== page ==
Supply Chain Technology: Will WMS take over the world?
October 01, 2012 - LM Editorial
The warehouse management systems (WMS) market is on a tear. In 2011 it grew by 10 percent over 2010 to nearly $1.3 billion, according to ARC Advisory Group, a leading supply chain management software analyst firm.
That double-digit growth aligns with Logistics Management’s 2012 Software Survey, which identified WMS as the top software choice for 35 percent—the highest percentage across all supply chain software sectors—of the logistics professionals that were in the market for supply chain solutions over the past year.
Clint Reiser, ARC research analyst, credits several forces with driving the impressive WMS market growth. “A demand bottleneck created by the economic recession—and then let loose in 2011 when companies slowly began spending again—was one of the key drivers,” says Reiser.
Also buoying the sector’s impressive increase, according to Reiser, were growth spikes in emerging markets like Latin America and Asia, the introduction of add-on functionalities, as well as the strong growth within the discrete manufacturing sector.
Over the next few pages we’re going to take a deeper look at these key drivers within the WMS market, explore its “cloud” potential, check in on what the big ERPs are up to in the sector, and then examine the market’s potential growth for 2012.
Expanding WMS options
The “warehouse” concept is simple in theory. After all, how difficult can it really be to manage a cavernous space filled with racks, boxes, pallets, and forklifts?
In reality, the task is huge and requires the right mix of people, systems, and solutions to run smoothly. For many logistics professionals, the latter need is filled by a WMS, which is tasked with controlling the movement and storage of materials within an operation and then processing the associated transactions.
As WMS evolved over the years, the number of functionalities that these systems can handle has increased exponentially. Wave and batch picking, task interleaving (mixing dissimilar tasks like putaway and picking), automated data collection (ADC), advanced shipment notifications (ASN), cross docking, and slotting are just a few of the vital warehouse functions that today’s WMS can tackle.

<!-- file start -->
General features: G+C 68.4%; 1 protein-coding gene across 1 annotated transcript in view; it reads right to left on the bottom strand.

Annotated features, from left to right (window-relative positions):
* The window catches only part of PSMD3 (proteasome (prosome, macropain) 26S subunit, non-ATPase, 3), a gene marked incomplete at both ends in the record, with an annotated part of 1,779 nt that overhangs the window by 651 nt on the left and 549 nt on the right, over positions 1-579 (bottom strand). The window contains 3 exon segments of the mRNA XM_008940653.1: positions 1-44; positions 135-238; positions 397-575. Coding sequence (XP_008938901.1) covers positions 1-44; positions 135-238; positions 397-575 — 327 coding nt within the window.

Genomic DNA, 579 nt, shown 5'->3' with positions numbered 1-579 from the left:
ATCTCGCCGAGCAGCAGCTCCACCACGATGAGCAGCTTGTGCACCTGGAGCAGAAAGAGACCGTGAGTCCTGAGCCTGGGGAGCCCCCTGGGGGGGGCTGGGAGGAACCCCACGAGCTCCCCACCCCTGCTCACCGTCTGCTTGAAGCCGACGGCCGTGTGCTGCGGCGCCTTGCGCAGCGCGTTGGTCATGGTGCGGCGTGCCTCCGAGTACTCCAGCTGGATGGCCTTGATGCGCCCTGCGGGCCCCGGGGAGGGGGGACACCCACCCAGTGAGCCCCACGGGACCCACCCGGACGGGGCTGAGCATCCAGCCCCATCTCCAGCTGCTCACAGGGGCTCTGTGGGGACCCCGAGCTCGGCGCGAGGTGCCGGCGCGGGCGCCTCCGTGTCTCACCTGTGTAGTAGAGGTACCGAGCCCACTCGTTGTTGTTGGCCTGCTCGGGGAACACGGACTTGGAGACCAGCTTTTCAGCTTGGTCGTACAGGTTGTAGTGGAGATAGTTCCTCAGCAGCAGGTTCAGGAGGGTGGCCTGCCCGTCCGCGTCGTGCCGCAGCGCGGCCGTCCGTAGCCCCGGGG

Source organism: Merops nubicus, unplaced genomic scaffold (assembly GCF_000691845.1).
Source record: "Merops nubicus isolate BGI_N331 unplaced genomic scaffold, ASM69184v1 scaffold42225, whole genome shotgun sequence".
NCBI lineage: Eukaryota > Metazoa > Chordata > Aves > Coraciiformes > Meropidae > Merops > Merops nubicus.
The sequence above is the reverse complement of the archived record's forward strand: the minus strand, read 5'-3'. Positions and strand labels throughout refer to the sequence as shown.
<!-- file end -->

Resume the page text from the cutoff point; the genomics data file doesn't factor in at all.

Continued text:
According to Reiser’s research at ARC, the WMS add-on market was one of the sector’s key drivers in 2011. Add-on functionalities like analytics, labor management, and optimization are in high demand as shippers strive to work smarter, better, and faster in today’s competitive business environment.
Joe Vernon, manager of North America supply chain technologies for Capgemini, certainly agrees with Reiser’s assessment. “We’ve seen increased breadth and height within the base of standard WMS products,” says Vernon. “There are so many features that come standard and many more that shippers can pick out and use as they need them. That’s helped more end customers make ‘buy’ decisions.”
Availability of turnkey, ready-to-use systems is also driving demand, says Vernon, who points to RedPrairie’s WMS as a good example of a solution that allows shippers to “purchase a license and go live with a minimal amount of work,” he explains. “Just three or four years ago that would not have been possible due to the need for changes and modifications.”
Business activity in certain geographic markets and across specific industry verticals also stoked WMS sales in 2011, according to ARC.
Reiser says that suppliers noted high levels of growth in the emerging markets of Latin America and Asia, particularly among Tier 2 (companies with revenues ranging from $250 million to $1 billion) and Tier 3 (less than $250 million) customers. Purchase activity also picked up in North American markets, ARC reports, particularly among Tier 1 customers (over $1 billion in revenues).
Dwight Klappich, vice president at Gartner Inc., says that his firm has identified international growth as a key factor in the expansion of the WMS market. According to Klappich, early signs of a spike in international sales originally surfaced in 2007, but were quickly squashed by the economic recession that followed.
“A lot of companies wound up delaying initiatives,” says Klappich. “Now we’re starting to see that interest return—to the point where 25 percent to 35 percent of WMS growth is international in nature.”
On the North American front, several industry verticals played critical roles in WMS growth last year, according to Reiser. Cyclical industries like automotive and electronics—both hit hard by the recession—showed more interest in buying new or upgrading existing warehouse management systems. “Because these cyclical industries themselves are bouncing back,” says Reiser, “there appears to be a correlation to WMS spending by some of these industries.”
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